their isolation and estimation. Emil Fischer, in 1901, by his study 
of the amino acids and their derivatives, introduced a new method of 
isolating and separating the mono-amino acids, which depended upon 
the fractional distillation in vacuo of their esters, and which is now 
commonly known as the ester method. This method, though not yet 
really quantitative, has enabled us to obtain a knowledge of some 70 
per cent, of the total products resulting by hydrolysis, and it has shown 
us that phenylalanine, serine and alanine, which were only known to 
occur in a few, are present in all proteins, and that phenylalanine 
in its distribution is the principal aromatic constituent, for it often 



8 THE CHEMICAL CONSTITUTION OF THE PROTEINS 

exceeds in amount that of tyrosine and occurs when this latter is 
absent. Further, it has demonstrated the presence of two new com- 
pounds, proline and oxyproline. 

New units have thus been discovered with each improvement in, 
and development of, the methods of analysis of the proteins. The 
exact constitution of these units had also to be determined. This 
portion of the subject has been attended with entire success ; we 
now know the chemical constitution of every clearly defined unit 
in the protein molecule. Except glycine, all the amino acids con- 
tained in proteins are optically active and this property must also 
be considered. 

The final problem in the chemical constitution of the proteins 
the synthesis remains. This problem is still in its infancy. After 
numerous attempts by the earlier investigators its foundation was 
laid by Emil Fischer, who has synthesised a compound which, if 
it had been found in nature, would have been described as a protein. 
The difficulties in this part of the subject are very considerable. Not 
only is the amino acid required, but also its natural optical isomer is 
required. Many of the amino acids can only be readily obtained by 
decomposition of the protein, and, even if they be prepared by synthe- 
sis, much time and expense is involved. The proper conjunction of 
the amino acids is then necessary ; the results of analysis give no 
clue as to whether the arrangement is a, b, c, d, e or b, c, d> a, e, or 
d, e, b, a, c> etc. Some idea of the arrangement of the units in the 
protein molecule has been obtained by the isolation of several poly- 
peptides, as the combinations together of the amino acids are termed, 
from proteins. Their isolation is so difficult that there must be many 
years of incessant labour before a real natural protein will be actually 
produced in the laboratory. 

The study of the Chemical Constitution of the Proteins can there- 
fore be divided into three sections :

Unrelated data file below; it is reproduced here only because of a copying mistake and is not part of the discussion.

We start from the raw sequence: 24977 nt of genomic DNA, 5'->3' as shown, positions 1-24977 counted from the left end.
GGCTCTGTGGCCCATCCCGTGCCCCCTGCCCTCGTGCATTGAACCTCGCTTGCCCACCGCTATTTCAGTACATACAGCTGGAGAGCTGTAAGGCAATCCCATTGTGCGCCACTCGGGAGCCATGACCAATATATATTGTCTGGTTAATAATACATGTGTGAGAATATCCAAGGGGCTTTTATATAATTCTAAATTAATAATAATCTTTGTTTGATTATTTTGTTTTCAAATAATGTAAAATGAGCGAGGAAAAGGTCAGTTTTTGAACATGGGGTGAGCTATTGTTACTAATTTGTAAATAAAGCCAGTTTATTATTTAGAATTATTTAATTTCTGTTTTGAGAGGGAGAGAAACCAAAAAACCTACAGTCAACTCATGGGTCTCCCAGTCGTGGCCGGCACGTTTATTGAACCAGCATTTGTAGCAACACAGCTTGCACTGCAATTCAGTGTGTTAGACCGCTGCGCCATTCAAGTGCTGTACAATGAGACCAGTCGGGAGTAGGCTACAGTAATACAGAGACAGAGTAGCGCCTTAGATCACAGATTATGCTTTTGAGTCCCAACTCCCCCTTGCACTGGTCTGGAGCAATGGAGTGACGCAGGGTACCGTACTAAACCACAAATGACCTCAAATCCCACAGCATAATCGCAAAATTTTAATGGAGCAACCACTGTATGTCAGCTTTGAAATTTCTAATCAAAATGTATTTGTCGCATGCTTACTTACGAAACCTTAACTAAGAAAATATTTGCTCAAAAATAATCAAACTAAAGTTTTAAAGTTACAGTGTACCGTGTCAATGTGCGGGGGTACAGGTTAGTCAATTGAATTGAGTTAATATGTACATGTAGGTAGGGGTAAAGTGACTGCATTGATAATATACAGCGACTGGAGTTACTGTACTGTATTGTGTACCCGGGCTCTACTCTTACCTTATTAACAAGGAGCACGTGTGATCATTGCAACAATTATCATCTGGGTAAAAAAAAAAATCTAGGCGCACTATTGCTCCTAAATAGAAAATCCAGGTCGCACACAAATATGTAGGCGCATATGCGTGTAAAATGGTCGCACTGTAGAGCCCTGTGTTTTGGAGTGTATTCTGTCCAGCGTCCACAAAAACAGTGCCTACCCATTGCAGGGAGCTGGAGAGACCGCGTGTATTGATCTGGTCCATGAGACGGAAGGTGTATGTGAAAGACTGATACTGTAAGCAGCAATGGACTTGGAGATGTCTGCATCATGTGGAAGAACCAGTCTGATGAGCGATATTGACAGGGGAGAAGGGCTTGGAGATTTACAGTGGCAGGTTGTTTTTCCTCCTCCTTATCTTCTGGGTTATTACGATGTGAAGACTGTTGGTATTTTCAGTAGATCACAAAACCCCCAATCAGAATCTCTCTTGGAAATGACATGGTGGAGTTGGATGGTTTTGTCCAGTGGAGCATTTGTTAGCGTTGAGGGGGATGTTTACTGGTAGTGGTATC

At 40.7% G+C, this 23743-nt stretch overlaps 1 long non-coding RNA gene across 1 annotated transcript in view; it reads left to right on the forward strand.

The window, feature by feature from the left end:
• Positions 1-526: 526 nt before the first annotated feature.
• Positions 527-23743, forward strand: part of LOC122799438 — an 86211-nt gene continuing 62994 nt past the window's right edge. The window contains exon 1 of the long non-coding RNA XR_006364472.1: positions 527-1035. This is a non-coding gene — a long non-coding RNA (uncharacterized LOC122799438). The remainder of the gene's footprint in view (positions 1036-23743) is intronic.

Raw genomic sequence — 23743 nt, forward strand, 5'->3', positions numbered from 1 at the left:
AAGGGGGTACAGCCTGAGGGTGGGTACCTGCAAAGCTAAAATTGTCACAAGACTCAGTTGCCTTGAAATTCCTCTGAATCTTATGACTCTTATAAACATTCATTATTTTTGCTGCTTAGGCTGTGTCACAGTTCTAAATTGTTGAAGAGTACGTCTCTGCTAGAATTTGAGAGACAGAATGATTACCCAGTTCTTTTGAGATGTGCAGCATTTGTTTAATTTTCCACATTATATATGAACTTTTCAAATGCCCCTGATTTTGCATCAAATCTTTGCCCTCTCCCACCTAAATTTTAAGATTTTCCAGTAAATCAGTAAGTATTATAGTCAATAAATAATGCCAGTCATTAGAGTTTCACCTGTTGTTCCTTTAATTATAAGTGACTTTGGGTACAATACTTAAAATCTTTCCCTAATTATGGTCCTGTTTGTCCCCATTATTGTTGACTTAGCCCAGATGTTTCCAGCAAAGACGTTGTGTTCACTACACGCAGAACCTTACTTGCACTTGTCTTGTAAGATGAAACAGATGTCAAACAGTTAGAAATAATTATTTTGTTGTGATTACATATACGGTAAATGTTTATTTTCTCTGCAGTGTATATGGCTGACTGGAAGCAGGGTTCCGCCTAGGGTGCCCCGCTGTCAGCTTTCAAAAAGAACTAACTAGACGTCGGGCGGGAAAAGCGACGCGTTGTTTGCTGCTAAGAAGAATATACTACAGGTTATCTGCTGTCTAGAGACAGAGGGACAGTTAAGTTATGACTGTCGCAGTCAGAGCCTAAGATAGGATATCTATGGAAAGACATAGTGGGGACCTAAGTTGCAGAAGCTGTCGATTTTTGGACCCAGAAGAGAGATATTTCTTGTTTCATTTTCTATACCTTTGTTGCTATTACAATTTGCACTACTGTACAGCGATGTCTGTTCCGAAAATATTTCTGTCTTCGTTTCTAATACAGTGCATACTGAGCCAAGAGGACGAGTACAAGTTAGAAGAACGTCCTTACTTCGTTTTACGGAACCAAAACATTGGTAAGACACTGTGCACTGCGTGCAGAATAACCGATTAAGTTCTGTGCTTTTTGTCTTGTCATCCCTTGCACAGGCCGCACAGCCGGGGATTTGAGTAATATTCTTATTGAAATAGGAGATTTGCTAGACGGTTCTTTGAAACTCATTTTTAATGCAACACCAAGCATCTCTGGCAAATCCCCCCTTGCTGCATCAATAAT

I. The Chemical Composition of the Protein Molecule. Analysis. 

II. The Chemical Constitution of the Units. The Amino Acids. 

III. The Synthesis of the Proteins. The Polypeptides. 



HYDROLYSIS 



I. HYDROLYSIS. 

The complex problem of the composition of the protein molecule 
has been solved by the method of hydrolysis, though other methods 
such as fusion with alkali, oxidation with permanganate, chromic acid, 
etc., action of halogens have been employed. Hydrolysis has been 
effected by (i) boiling with acids, (2) boiling with alkalies, (3) the 
action of the various proteoclastic enzymes which occur in animals 
and plants. Proteins were first hydrolysed by acids in 1820 by 
Braconnot, who used dilute sulphuric acid; between 1850 and 1875 
hydrochloric acid was most frequently used as the hydrolysing agent 
by Ritthausen, Hlasiwetz and Habermann, and others; from 1870 
to 1880 Schiitzenberger employed baryta water under pressure. The 
action of vegetable enzymes on proteins was studied chiefly by 
Schulze and his co-workers, that of animal enzymes by Kiihne, 
Kossel, Kutscher, Drechsel, and numerous other investigators. 

(a) Hydrolysis with Hydrochloric Acid. 

(i) Concentrated Acid. 

Hydrolysis of proteins by boiling with concentrated hydrochloric 
acid for several hours produces a dark brown solution of the products. 
Hlasiwetz and Habermann [1871, 1873] carried out the hydrolysis in 
the presence of stannous chloride in order that the solution should 
remain colourless. This addition is not necessary, as was shown by 
Cohn [1896-97] and was not made by E. Fischer in his researches. 

The hydrolysis of protein is usually carried out by heating it with 
three times its quantity of concentrated hydrochloric acid of specific 
gravity 1*19. The protein is placed in a round flask and covered with 
the acid ; on shaking and warming slightly it gradually passes into